Yes, the Aural Skills curriculum correlates well with the Music Theory curriculum, and it is primarily this reason that the Theory faculty usually teach the classes. But they are different disciplines. Music Theory is, as I’ve usually defined it, the art and science of figuring out why music sounds the way it does. It is the exploration of what makes music tick. Aural Skills is something entirely different: it is the development of physiological skills, both aural and oral, that are necessary for a professional musician or music educator.
So if Aural Skills doesn’t really fit in the Music Theory department, where should it be? If you go through the list, you’ll find that there is no good answer to that. Sure there are some departments — Music History, for example — where it obviously doesn’t fit. Others seem right at first until you get to thinking about them. The Music Education Department? While a music education class should cover how to teach aural skills, it doesn’t have the responsibility for teaching aural skills any more than a music ed class should teach you music theory. The Voice Performance Department? That’s probably another close fit, but aural skills is an aspect of general musicianship, and it is not specific to performance.
What about having a separate Aural Skills Department? A few of the larger schools in the country (Berklee, for example) do just that. For most schools, however, the administrative costs of having a department devoted to Aural Skills makes little or no financial sense. Plus, having a separate department also implies that you have at least some faculty whose career is specific toward that discipline, and as I mentioned above, Professors of Aural Skills are pretty hard to come by. (It’s worth mentioning that the more than a dozen faculty members in the Berklee Ear Training Department are, like most faculty at Berklee, performers.)
So what do we do? The Theory Department is probably the best place for Aural Skills, but we — students, faculty and administrators — need to realize that it is indeed a separate discipline, and should be treated as such. I wasn’t too aware of this when I first started teaching, but over the course of the last decade I’ve learned a few interesting things about Aural Skills:
  • It’s not only a different discipline, but a different type of discipline: it’s physiological (involving mind and body working together) rather than purely cognitive;
  • Research in Aural Skills pedagogy (the science of teaching aural skills) is a hugely underdeveloped field; and
  • I have come to find the stuff fascinating.

Don’t get me wrong, I love teaching theory and generally look forward to my Monday-Wednesday schedule more than my Tuesday-Thursday schedule, but I feel like eleven years of teaching Aural Skills has given me some insight that has really started to coalesce in my mind over the last few years and which I’ve been able to apply in class to the benefit of my students. I’m going to try to blog about these over the next little while (read: “very periodically over the next twelve months or more”) in preparation for a journal article or something.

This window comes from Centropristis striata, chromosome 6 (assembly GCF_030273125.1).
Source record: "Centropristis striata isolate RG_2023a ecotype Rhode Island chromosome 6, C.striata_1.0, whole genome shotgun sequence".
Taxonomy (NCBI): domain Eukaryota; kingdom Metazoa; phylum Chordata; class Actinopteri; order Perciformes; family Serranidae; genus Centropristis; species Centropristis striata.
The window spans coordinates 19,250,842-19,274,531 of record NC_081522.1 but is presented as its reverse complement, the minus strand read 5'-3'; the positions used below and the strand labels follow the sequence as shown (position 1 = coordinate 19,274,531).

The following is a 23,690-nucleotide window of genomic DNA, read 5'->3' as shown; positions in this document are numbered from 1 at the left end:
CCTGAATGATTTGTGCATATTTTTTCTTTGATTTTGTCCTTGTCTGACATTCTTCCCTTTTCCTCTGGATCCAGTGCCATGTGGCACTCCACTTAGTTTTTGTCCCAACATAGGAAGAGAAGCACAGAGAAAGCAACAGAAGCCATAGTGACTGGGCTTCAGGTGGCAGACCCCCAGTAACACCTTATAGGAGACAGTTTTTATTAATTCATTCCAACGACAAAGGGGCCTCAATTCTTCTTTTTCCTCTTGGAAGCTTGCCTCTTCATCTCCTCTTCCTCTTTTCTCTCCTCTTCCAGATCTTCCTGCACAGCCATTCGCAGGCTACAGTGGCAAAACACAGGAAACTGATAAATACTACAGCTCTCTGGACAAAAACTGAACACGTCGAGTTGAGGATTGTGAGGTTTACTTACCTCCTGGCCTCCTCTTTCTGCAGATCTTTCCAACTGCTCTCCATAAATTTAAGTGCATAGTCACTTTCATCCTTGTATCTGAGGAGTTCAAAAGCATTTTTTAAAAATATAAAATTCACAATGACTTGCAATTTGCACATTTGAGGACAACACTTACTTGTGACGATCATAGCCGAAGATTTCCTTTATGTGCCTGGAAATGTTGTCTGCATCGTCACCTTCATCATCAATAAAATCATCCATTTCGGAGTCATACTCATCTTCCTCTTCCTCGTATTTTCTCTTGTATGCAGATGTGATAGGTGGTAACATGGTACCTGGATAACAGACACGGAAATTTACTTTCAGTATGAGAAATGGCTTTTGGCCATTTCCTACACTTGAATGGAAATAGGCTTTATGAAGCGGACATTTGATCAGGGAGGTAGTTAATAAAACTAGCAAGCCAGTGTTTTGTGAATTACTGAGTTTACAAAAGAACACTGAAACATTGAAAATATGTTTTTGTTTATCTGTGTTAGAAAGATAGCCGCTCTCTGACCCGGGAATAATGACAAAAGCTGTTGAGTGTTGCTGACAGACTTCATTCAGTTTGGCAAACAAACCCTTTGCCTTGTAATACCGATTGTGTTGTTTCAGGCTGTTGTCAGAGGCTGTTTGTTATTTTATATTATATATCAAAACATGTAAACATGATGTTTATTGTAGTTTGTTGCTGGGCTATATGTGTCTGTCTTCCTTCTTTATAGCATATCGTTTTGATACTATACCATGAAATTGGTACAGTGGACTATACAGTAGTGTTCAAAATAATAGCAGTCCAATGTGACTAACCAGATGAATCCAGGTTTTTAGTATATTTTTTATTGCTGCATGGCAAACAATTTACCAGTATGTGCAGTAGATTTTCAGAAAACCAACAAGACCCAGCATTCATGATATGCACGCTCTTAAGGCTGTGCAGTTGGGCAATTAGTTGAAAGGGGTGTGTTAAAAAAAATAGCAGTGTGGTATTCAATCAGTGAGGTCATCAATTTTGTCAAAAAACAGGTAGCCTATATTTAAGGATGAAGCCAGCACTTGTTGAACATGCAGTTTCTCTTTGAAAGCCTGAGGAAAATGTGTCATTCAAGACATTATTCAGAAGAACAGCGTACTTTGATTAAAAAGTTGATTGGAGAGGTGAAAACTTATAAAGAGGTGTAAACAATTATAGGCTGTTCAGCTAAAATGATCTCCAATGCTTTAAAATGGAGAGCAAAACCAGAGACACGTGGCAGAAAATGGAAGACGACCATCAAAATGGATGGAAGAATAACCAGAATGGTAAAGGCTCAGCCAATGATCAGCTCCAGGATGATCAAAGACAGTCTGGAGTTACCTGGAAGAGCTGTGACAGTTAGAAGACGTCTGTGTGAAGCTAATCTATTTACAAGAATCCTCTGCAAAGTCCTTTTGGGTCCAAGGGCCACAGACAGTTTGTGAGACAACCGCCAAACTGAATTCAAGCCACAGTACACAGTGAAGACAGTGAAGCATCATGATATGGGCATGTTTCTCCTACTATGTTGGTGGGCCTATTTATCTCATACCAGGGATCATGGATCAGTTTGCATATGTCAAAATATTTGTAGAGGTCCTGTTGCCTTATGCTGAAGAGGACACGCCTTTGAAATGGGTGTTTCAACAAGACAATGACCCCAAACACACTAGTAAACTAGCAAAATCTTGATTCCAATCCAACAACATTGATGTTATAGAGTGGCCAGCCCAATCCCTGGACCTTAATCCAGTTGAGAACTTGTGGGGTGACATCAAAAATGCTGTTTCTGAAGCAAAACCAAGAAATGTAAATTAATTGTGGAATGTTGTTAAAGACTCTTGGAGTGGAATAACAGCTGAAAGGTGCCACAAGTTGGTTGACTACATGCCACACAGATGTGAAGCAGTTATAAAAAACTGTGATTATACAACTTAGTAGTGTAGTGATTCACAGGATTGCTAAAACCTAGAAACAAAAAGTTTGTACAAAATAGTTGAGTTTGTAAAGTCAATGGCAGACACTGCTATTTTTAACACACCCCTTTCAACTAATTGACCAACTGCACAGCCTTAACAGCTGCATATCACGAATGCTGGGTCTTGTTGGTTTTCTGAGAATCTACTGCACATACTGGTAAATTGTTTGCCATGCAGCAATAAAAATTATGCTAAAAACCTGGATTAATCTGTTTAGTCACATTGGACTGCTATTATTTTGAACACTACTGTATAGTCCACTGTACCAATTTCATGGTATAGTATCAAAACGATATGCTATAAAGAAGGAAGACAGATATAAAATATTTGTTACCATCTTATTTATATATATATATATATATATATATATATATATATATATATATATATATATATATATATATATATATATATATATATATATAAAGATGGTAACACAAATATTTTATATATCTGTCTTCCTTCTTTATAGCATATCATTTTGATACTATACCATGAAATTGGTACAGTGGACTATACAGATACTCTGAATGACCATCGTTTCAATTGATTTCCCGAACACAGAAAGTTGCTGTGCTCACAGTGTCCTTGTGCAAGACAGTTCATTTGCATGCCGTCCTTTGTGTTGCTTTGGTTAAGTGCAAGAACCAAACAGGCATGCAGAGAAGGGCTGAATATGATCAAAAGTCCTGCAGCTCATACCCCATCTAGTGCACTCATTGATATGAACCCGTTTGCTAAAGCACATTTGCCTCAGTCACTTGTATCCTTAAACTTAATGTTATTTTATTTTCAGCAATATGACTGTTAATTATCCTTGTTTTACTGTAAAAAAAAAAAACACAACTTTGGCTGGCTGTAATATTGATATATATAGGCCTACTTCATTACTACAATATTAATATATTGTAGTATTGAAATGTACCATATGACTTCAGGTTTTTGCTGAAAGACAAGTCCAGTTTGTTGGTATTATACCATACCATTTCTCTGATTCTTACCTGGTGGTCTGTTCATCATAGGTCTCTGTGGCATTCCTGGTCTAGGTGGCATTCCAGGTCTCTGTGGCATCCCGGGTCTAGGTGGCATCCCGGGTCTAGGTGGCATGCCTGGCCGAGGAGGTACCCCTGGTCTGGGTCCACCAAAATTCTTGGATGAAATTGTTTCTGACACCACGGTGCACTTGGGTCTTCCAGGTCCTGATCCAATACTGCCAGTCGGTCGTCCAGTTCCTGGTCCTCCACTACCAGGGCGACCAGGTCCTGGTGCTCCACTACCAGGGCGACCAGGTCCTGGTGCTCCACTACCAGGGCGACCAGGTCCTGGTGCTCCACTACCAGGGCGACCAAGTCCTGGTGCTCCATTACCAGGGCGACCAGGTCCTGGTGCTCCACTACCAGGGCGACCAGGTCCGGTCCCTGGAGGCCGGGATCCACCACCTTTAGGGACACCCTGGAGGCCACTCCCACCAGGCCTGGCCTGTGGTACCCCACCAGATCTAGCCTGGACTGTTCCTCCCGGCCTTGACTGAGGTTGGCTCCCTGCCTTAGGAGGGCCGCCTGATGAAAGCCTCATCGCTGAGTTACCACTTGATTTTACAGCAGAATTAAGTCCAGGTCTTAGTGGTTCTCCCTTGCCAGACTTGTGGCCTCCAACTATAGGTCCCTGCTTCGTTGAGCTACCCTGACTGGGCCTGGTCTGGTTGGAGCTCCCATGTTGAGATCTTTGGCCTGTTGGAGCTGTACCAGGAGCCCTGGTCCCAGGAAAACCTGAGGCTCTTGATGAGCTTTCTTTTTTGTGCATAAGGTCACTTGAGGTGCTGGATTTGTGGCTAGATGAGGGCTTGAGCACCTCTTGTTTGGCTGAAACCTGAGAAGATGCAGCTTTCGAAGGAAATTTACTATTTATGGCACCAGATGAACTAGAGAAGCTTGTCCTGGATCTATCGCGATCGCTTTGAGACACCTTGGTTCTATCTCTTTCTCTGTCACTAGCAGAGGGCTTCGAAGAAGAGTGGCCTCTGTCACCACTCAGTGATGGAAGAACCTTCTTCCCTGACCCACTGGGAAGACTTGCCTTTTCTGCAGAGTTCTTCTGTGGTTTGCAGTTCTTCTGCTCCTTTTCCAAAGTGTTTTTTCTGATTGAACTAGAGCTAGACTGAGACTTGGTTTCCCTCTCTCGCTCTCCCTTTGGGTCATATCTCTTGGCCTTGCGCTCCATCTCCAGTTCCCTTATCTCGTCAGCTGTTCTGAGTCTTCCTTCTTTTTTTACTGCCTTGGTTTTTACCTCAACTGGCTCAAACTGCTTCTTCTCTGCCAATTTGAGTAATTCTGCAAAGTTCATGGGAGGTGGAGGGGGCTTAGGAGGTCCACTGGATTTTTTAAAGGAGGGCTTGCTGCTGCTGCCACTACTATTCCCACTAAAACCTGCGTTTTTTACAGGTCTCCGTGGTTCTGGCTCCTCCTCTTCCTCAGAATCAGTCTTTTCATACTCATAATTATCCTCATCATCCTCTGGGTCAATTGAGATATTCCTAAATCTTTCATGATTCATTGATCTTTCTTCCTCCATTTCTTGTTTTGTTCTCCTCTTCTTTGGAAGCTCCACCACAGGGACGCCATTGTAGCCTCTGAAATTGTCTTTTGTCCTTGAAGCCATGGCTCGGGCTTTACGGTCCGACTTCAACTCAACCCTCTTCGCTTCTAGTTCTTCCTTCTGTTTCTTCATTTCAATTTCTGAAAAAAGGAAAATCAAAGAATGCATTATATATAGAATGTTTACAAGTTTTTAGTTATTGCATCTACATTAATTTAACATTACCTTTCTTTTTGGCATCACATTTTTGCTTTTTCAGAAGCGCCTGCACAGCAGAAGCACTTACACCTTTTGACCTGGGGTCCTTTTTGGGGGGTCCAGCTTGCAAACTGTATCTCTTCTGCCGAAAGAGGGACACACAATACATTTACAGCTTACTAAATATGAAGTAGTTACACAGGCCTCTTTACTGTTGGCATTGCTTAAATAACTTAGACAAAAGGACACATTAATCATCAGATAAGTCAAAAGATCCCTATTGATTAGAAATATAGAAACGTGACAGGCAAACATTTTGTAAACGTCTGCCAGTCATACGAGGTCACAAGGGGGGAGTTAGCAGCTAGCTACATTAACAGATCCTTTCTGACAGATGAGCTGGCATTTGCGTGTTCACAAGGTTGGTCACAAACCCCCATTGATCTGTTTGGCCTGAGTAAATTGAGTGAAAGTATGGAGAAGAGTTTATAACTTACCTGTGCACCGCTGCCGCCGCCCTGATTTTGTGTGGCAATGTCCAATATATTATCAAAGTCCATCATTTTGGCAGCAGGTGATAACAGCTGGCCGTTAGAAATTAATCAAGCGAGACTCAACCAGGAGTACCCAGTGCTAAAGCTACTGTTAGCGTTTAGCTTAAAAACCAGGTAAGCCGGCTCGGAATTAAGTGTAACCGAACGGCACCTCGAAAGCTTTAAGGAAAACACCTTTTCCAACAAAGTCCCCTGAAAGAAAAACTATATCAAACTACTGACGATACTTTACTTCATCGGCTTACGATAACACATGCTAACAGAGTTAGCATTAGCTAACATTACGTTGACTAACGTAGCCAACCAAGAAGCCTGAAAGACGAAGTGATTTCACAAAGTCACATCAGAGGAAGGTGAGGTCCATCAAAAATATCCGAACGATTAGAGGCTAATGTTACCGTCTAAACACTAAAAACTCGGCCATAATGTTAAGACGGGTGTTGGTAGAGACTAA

And who knows? Maybe I’ll get someone so excited about it that they’d want to grow up and be an Aural Skills Teacher? Ooh… hopefully not.

Goodbye, MUS 113-170; We Hardly Knew Thee

So yesterday in our weekly Academic Area meeting we made a small change that should save a lot of grief.

For those of you unfamiliar with UNC Music Theory, here’s the deal: theory students, in addition to registering for a theory class, must also register for a zero-credit-hour lab section. This section represents Theory Keyboard Labs, which are computer-graded tests taken every Friday outside of class. The professors do not have much to do with this; while they decide which tests to give, the only other thing they do is receive and record a grade report issued by the lab proctors.
The reason for this lab section, as I have always understood it, was to account for the fact that students had a required element of the class that was scheduled separately from the actual class.
Now the real pain with this was at registration time, especially in the fall with new freshman theory students. Here is the typical exchange between me and a theory student who is finding out that he or she passed the Theory Placement Test, which allows them to skip MUS 104 and go directly into MUS 113 and 114:
Me: “It looks like you passed the Theory Placement Test. Congratulations! We recommend that you register for MUS 113: Music Theory I and MUS 114: Aural Skills I.”
Student: “Oh, uh, do I take them at the same time?”
Me: “Yes, they’re meant to be taken concurrently. MUS 113 is offered on Mondays and Wednesdays, and MUS 114 is on Tuesdays and Thursdays. You can’t sign up for either second-semester course until you pass both of these first-semester courses.”
Student: “Oh, okay. Thanks.”
(Time passes. Sometimes it’s minutes, other times it’s several days.)
Student: “Uh, I wasn’t able to register for MUS 113 and MUS 114 because it says the sections are closed.”
Me: “Right. That’s because you need to have the professor of each of those sections clear you to register. You need to choose the sections that work with your schedule, and then contact the professor and have him clear you.”
Student: “Uh, contact them?”